Mr. Clarke: Well, no, it is not. The Government do not have a secret or not-so-secret agenda on that matter. For what it is worth—it may be worth the hon. Lady's while to read Lord Sharman's Foresight report on the future of crime—identity, how we measure it and, by the way, how we guard against its theft will be a major issue during the next 20 or 30 years. The identity card debate, like the DNA and fingerprint debates, will move higher up the agenda for politicians and society as a whole. I do not have a preconception about where we will end up, although I have no objection to my children's DNA or mine being on a database. However, the Government do not have a secret agenda. We will have more of a national debate as issues arise, when the debate that we are having now will take place sharply. I give the hon. Member for Southwark, North and Bermondsey an absolute assurance, if that is what he is looking for, that there is no logical step that we are somehow trying to take towards DNA testing at birth.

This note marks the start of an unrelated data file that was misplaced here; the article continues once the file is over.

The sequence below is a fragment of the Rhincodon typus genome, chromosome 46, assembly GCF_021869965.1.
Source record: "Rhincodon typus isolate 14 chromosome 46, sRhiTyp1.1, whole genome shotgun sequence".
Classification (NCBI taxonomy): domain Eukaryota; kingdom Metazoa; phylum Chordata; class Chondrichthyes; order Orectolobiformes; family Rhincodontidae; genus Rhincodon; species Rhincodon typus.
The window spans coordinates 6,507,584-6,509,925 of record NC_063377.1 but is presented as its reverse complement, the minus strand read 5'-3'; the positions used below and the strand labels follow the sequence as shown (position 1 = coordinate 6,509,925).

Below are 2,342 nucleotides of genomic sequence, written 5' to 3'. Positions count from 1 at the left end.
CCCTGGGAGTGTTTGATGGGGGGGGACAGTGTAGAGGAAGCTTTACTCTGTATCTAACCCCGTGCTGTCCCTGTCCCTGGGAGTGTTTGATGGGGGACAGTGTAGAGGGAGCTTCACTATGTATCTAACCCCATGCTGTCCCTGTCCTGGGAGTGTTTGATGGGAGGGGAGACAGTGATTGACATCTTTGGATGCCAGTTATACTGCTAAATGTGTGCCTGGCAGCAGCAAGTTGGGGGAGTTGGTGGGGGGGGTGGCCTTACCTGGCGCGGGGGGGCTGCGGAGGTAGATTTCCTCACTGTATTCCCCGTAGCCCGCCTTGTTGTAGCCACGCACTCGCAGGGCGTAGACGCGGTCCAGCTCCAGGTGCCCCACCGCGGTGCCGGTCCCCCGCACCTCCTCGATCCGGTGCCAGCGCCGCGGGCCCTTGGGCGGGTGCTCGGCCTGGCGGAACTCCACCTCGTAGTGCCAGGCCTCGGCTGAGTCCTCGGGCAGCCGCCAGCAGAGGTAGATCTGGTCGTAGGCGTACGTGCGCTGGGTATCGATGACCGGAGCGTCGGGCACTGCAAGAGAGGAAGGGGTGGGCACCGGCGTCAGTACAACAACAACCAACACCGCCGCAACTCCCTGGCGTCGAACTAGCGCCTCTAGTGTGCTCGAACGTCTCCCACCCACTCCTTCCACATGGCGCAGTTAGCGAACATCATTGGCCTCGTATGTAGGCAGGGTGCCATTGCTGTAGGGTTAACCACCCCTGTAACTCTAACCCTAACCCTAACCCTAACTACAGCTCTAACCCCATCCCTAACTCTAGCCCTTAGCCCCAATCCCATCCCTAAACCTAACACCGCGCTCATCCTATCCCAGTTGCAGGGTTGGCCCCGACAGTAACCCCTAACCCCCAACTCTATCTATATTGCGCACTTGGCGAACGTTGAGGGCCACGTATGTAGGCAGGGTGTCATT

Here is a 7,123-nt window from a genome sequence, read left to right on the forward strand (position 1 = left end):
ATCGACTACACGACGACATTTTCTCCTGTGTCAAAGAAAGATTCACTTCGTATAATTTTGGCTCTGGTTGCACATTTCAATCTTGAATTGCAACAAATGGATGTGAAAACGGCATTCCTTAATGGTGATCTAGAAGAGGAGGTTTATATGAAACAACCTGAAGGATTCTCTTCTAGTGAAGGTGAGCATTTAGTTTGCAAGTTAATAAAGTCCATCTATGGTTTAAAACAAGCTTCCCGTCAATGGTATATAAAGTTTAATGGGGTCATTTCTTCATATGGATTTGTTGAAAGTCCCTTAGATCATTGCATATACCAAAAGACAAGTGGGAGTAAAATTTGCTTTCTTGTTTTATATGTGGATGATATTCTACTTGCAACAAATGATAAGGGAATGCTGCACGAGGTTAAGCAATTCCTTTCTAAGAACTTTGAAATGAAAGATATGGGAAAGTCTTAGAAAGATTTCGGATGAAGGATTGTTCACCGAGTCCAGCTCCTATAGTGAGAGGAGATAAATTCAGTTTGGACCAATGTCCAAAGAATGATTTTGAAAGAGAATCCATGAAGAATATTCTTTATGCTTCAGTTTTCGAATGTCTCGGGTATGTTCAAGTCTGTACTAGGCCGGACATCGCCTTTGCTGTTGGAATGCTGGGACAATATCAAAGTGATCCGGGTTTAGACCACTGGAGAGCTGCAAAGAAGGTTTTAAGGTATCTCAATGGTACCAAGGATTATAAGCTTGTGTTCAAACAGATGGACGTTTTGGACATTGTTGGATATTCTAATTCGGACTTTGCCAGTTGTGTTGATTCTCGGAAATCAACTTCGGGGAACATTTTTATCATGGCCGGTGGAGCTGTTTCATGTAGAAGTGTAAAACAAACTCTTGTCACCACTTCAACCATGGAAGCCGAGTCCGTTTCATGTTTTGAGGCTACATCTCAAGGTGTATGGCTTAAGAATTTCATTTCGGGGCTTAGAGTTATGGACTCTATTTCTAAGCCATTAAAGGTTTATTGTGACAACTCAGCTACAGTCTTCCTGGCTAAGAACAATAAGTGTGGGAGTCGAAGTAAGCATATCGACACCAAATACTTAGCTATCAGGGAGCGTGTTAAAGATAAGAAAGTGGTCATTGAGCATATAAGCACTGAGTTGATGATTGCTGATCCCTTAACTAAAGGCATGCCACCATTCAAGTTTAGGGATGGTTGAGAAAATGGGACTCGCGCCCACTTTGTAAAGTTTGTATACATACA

Mr. Hughes: I understand the Minister saying that he does not regard the holding of DNA as a restriction of liberty, and so on. None the less, it is a holding by the state of personal information that otherwise would not be held. Unusually, the Minister has not answered the question—he is always good at trying to answer questions. What is the logic that says that information should be held on people who have gone through the criminal justice system and come out innocent but not on anybody else? I do not see any logical differentiation.